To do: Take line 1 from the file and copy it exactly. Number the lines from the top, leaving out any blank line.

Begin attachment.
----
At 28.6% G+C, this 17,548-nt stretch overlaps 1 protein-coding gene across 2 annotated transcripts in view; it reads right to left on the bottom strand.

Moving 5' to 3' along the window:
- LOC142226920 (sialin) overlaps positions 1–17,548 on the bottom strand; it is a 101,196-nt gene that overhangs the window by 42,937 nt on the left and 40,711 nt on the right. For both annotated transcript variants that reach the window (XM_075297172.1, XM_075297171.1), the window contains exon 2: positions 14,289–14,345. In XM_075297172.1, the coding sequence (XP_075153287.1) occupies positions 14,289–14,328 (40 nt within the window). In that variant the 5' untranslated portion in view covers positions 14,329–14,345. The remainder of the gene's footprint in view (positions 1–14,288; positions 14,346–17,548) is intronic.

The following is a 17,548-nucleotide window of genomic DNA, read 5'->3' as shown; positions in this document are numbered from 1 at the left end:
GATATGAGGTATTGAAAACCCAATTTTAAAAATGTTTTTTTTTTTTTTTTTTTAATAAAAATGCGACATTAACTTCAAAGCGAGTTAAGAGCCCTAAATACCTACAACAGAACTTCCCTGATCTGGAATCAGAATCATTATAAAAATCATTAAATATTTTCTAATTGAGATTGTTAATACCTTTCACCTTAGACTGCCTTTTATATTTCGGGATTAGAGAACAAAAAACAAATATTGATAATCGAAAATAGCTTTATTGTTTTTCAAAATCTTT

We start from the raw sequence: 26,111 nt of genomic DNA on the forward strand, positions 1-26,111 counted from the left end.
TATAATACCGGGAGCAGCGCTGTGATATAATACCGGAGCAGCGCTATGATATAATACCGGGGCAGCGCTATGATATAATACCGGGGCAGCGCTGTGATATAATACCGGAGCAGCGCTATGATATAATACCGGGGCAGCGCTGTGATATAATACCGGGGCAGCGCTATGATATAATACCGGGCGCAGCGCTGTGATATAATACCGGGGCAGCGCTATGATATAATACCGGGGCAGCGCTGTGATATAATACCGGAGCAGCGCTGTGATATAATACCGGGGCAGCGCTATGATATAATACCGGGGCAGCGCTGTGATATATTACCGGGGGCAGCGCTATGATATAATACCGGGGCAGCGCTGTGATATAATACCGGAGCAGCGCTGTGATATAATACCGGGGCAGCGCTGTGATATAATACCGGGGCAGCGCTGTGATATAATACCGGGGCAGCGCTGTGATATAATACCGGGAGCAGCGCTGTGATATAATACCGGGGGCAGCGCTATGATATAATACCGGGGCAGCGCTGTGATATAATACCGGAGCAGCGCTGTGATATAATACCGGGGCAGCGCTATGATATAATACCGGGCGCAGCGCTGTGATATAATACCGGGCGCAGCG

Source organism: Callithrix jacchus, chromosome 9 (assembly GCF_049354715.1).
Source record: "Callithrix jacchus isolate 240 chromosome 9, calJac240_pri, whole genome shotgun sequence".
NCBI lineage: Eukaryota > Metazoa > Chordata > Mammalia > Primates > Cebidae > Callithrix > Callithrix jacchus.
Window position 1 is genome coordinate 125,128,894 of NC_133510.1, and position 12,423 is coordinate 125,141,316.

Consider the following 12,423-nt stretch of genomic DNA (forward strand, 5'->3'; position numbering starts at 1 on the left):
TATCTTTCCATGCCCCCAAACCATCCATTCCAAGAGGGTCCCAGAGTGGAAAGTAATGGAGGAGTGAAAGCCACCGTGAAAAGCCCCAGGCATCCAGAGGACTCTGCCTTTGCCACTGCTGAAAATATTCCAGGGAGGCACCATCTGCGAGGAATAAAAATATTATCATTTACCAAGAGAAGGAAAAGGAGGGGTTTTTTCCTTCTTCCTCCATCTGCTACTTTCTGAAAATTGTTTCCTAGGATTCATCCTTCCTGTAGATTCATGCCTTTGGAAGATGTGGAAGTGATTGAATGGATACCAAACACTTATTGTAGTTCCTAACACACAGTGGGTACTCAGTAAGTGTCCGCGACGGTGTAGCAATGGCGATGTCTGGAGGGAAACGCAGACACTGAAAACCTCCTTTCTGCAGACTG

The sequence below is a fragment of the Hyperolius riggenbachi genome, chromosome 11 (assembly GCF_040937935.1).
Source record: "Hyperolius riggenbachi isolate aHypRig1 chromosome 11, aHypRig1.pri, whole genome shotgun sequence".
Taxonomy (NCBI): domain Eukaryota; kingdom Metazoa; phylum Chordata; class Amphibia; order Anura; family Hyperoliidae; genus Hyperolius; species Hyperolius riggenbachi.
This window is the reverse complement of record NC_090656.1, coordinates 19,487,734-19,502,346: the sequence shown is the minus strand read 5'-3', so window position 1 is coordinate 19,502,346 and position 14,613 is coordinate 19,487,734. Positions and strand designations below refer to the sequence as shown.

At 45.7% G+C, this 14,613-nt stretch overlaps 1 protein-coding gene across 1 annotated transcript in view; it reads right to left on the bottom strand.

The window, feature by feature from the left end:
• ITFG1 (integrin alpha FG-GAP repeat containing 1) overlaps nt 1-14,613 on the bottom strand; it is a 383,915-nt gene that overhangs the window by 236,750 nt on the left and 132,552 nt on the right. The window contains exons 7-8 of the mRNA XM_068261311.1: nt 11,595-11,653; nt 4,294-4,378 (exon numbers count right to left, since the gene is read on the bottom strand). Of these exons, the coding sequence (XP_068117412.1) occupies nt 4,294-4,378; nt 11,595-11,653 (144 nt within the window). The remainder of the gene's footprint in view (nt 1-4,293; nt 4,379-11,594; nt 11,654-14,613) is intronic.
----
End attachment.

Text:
At 28.6% G+C, this 17,548-nt stretch overlaps 1 protein-coding gene across 2 annotated transcripts in view; it reads right to left on the bottom strand.